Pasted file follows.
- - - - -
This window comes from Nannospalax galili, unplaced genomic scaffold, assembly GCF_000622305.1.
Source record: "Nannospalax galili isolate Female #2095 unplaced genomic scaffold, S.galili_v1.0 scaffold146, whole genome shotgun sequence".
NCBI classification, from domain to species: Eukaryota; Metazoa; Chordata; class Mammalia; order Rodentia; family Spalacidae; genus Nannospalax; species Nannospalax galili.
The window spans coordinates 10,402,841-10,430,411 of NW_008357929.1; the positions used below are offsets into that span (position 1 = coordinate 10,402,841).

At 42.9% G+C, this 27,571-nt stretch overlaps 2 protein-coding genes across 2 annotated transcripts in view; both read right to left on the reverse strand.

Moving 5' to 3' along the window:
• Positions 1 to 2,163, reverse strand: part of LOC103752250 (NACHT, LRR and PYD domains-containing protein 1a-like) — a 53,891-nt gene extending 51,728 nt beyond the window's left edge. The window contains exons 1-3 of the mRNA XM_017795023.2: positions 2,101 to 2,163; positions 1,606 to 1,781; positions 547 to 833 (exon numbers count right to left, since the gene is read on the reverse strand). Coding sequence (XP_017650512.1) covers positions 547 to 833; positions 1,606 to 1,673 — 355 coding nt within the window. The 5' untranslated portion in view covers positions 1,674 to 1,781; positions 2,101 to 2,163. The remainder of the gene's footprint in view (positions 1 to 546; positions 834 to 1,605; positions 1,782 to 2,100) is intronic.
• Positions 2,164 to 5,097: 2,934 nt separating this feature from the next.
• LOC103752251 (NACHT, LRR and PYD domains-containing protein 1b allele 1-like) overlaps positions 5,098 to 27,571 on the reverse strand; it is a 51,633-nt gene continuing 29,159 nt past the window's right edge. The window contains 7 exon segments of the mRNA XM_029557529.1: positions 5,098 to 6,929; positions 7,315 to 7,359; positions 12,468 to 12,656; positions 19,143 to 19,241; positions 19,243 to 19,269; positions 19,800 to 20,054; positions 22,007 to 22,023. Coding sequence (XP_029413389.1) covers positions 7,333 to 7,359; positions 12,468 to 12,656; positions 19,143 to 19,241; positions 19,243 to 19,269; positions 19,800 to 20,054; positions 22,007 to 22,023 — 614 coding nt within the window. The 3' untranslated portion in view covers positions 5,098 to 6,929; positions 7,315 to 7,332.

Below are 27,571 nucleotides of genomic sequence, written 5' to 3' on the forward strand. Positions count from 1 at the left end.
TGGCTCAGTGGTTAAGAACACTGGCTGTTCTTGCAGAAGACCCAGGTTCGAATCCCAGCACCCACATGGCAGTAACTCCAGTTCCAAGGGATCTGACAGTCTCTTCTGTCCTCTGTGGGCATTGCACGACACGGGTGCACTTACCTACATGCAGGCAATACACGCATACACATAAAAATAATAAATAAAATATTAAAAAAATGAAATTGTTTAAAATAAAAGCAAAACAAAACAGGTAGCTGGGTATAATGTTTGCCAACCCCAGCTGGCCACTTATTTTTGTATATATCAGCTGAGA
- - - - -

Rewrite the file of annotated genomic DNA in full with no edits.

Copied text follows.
This window comes from Nannospalax galili, unplaced genomic scaffold, assembly GCF_000622305.1.
Source record: "Nannospalax galili isolate Female #2095 unplaced genomic scaffold, S.galili_v1.0 scaffold146, whole genome shotgun sequence".
NCBI classification, from domain to species: Eukaryota; Metazoa; Chordata; class Mammalia; order Rodentia; family Spalacidae; genus Nannospalax; species Nannospalax galili.
The window spans coordinates 10,402,841-10,430,411 of NW_008357929.1; the positions used below are offsets into that span (position 1 = coordinate 10,402,841).

At 42.9% G+C, this 27,571-nt stretch overlaps 2 protein-coding genes across 2 annotated transcripts in view; both read right to left on the reverse strand.

Moving 5' to 3' along the window:
• Positions 1 to 2,163, reverse strand: part of LOC103752250 (NACHT, LRR and PYD domains-containing protein 1a-like) — a 53,891-nt gene extending 51,728 nt beyond the window's left edge. The window contains exons 1-3 of the mRNA XM_017795023.2: positions 2,101 to 2,163; positions 1,606 to 1,781; positions 547 to 833 (exon numbers count right to left, since the gene is read on the reverse strand). Coding sequence (XP_017650512.1) covers positions 547 to 833; positions 1,606 to 1,673 — 355 coding nt within the window. The 5' untranslated portion in view covers positions 1,674 to 1,781; positions 2,101 to 2,163. The remainder of the gene's footprint in view (positions 1 to 546; positions 834 to 1,605; positions 1,782 to 2,100) is intronic.
• Positions 2,164 to 5,097: 2,934 nt separating this feature from the next.
• LOC103752251 (NACHT, LRR and PYD domains-containing protein 1b allele 1-like) overlaps positions 5,098 to 27,571 on the reverse strand; it is a 51,633-nt gene continuing 29,159 nt past the window's right edge. The window contains 7 exon segments of the mRNA XM_029557529.1: positions 5,098 to 6,929; positions 7,315 to 7,359; positions 12,468 to 12,656; positions 19,143 to 19,241; positions 19,243 to 19,269; positions 19,800 to 20,054; positions 22,007 to 22,023. Coding sequence (XP_029413389.1) covers positions 7,333 to 7,359; positions 12,468 to 12,656; positions 19,143 to 19,241; positions 19,243 to 19,269; positions 19,800 to 20,054; positions 22,007 to 22,023 — 614 coding nt within the window. The 3' untranslated portion in view covers positions 5,098 to 6,929; positions 7,315 to 7,332.

Below are 27,571 nucleotides of genomic sequence, written 5' to 3' on the forward strand. Positions count from 1 at the left end.
TGGCTCAGTGGTTAAGAACACTGGCTGTTCTTGCAGAAGACCCAGGTTCGAATCCCAGCACCCACATGGCAGTAACTCCAGTTCCAAGGGATCTGACAGTCTCTTCTGTCCTCTGTGGGCATTGCACGACACGGGTGCACTTACCTACATGCAGGCAATACACGCATACACATAAAAATAATAAATAAAATATTAAAAAAATGAAATTGTTTAAAATAAAAGCAAAACAAAACAGGTAGCTGGGTATAATGTTTGCCAACCCCAGCTGGCCACTTATTTTTGTATATATCAGCTGAGA